Last night I went up to London in the sweltering heat for the second of the Chartered Institute of Public Relation's Social Summer series that I have been able to attend. The topic was 'Employee engagement and social media' and it was held by the lovely Rachel Miller, literally an expert in all things IC herself, and owner of All Things IC , a website packed full of wonderful IC info. Rachel started by talking about the popular employee engagement movement, Engage For Success, and I was surprised that not that many had heard about it. She explained the benefit of it being a government supported rather than led community which means that the professionals involved can make decisions themselves and quickly. We watched the great #E4S video from which come great quotes like 'I am not a human resource, I am a human being' and 'engagement isn't something extra, it's what you do and the way you do it'. What's so great about Engage for Success is that it shows the evidence that employee engagement matters. We were given a tool kit last night and inside it were great facts like:
- Marks and Spencer stores with improving engagement had, on average, delivered £62 million more sales than stores with declining engagement.
- Sainsbury's found that colleague engagement contributed up to 15 per cent of a store's year-on-year growth.
- Dorothy Perkins stores with high levels of engagement produced 12% higher growth in sales - the equivalent of £445,000 extra revenue.
With facts like these, the importance of employee engagement can't be ignored, surely!
Rachel talked about the ever-shifting expectations of employees. Employees want real-time information now, they want to know everything that's going on and be involved in the decision-making. Employees also need to feel they're making a difference. But even with new generations of employees joining the workforce, Rachel thinks the four unchanging ingredients for employee engagement success are: a strong strategic narrative, employee voice, engaging managers and integrity - and I quite agree. With all four of these you'd certainly cook up a storm! If only it were as simple as buying the ingredients down the road!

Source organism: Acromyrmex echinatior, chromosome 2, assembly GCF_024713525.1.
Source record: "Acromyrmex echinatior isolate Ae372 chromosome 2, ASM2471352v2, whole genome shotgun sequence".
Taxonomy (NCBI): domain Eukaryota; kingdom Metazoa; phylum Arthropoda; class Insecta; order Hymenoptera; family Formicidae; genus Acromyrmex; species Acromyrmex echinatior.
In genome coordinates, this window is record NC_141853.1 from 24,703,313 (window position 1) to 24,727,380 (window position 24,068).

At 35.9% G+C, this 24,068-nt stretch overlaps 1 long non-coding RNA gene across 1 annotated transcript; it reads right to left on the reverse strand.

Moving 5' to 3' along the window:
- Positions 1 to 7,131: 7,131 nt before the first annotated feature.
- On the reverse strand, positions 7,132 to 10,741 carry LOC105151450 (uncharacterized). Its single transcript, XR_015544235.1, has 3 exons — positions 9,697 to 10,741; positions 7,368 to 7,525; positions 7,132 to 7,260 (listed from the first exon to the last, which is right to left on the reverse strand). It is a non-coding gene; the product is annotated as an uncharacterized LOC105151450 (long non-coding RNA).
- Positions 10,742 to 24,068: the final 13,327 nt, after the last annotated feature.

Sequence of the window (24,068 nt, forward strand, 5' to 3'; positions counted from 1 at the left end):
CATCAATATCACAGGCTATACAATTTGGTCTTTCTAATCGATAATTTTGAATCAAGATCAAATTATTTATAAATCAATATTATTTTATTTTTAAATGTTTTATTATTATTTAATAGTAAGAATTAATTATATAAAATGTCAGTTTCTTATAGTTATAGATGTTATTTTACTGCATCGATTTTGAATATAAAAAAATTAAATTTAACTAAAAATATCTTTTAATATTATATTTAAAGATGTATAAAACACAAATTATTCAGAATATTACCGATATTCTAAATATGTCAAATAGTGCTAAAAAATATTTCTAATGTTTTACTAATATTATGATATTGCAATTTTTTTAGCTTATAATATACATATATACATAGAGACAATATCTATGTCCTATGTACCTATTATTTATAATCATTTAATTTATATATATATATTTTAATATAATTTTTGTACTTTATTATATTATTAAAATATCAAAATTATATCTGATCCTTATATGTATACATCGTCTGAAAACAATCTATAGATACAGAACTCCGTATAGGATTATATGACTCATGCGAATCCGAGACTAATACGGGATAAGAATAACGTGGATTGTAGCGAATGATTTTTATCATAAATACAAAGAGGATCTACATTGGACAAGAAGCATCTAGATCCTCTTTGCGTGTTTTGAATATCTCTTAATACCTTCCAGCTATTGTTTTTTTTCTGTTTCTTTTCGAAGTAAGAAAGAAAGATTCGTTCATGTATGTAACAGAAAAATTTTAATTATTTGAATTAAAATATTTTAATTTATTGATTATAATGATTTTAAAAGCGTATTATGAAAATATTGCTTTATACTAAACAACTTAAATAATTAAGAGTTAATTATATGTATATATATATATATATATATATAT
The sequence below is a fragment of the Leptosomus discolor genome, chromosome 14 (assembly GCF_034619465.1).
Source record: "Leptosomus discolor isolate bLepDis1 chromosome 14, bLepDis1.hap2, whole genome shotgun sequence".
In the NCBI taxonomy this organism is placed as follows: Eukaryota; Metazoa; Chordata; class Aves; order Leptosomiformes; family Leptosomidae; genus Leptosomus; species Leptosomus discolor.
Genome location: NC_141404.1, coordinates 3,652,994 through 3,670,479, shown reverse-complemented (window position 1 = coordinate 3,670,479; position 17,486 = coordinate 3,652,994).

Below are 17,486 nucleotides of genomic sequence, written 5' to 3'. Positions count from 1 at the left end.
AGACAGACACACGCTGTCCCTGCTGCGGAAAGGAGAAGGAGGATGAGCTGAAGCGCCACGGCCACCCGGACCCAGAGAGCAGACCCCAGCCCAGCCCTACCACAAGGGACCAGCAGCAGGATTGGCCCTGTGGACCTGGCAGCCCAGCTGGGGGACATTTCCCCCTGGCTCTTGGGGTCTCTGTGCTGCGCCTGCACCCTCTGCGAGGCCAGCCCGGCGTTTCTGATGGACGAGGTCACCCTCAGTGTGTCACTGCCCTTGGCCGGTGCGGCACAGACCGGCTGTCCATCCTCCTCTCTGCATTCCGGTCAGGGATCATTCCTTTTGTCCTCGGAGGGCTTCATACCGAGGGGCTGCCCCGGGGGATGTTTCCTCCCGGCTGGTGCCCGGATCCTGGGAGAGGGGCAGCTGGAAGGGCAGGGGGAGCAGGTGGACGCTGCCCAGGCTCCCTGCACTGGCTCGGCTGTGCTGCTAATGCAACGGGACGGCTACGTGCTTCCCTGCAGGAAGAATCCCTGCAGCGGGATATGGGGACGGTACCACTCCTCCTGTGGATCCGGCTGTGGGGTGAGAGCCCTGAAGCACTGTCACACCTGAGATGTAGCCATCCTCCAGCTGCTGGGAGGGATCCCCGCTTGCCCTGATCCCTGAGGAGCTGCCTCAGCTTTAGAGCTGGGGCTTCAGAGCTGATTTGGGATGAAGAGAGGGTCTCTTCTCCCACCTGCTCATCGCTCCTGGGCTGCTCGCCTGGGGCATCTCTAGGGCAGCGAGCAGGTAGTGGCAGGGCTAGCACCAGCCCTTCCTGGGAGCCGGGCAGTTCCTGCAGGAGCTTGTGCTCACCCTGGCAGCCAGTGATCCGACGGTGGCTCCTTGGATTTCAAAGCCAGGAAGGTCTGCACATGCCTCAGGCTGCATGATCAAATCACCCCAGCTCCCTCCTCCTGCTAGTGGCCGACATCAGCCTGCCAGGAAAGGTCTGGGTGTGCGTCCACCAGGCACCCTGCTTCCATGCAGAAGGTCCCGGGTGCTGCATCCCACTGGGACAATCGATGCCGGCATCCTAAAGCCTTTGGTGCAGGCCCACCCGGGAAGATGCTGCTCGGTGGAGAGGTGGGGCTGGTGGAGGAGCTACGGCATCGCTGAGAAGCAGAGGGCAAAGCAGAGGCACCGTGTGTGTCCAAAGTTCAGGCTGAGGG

We then went on to talk about where social media fits in to all of this. 2010 Melcrum research into using social media to solve internal communication issues found that the most effective use of social media in Global organisations was 'getting employees to talk, share info and collaborate' (54.3%). When companies use social media internally, messages become content and this can be extremely useful and inspiring. Rachel added that she believes we should look at social media as something that we do 'for' and 'with' our employees rather than 'to', and that 'organisations should create flexibility within boundaries for their employees'.
What repeatedly came out of the evening was the importance of involving your employees: trusting their opinions and show-casing their talents. Ask them what they think about something and you'll certainly get an honest answer, probably one you may not have considered too. After all, what is a company without its employees?
As well as employee expectations, language is constantly changing. Rachel had previously said 'it's important not to always use the 'c' word (communication)' and that there may be a better word for your employees. She said that she would look in to what different companies are calling 'social' nowadays as that too doesn't always fit with a company culture. Rachel - I look forward to hearing about that, it would be a very interesting bit of research I reckon.
I came away from the evening wondering about 'social' and whether it's something that will continue to make so much noise. With so much buzz around words like 'cloud companies' and 'big data' I wonder what direction social media will take in the future and what it will mean to be 'social' then, in an internal communications capacity.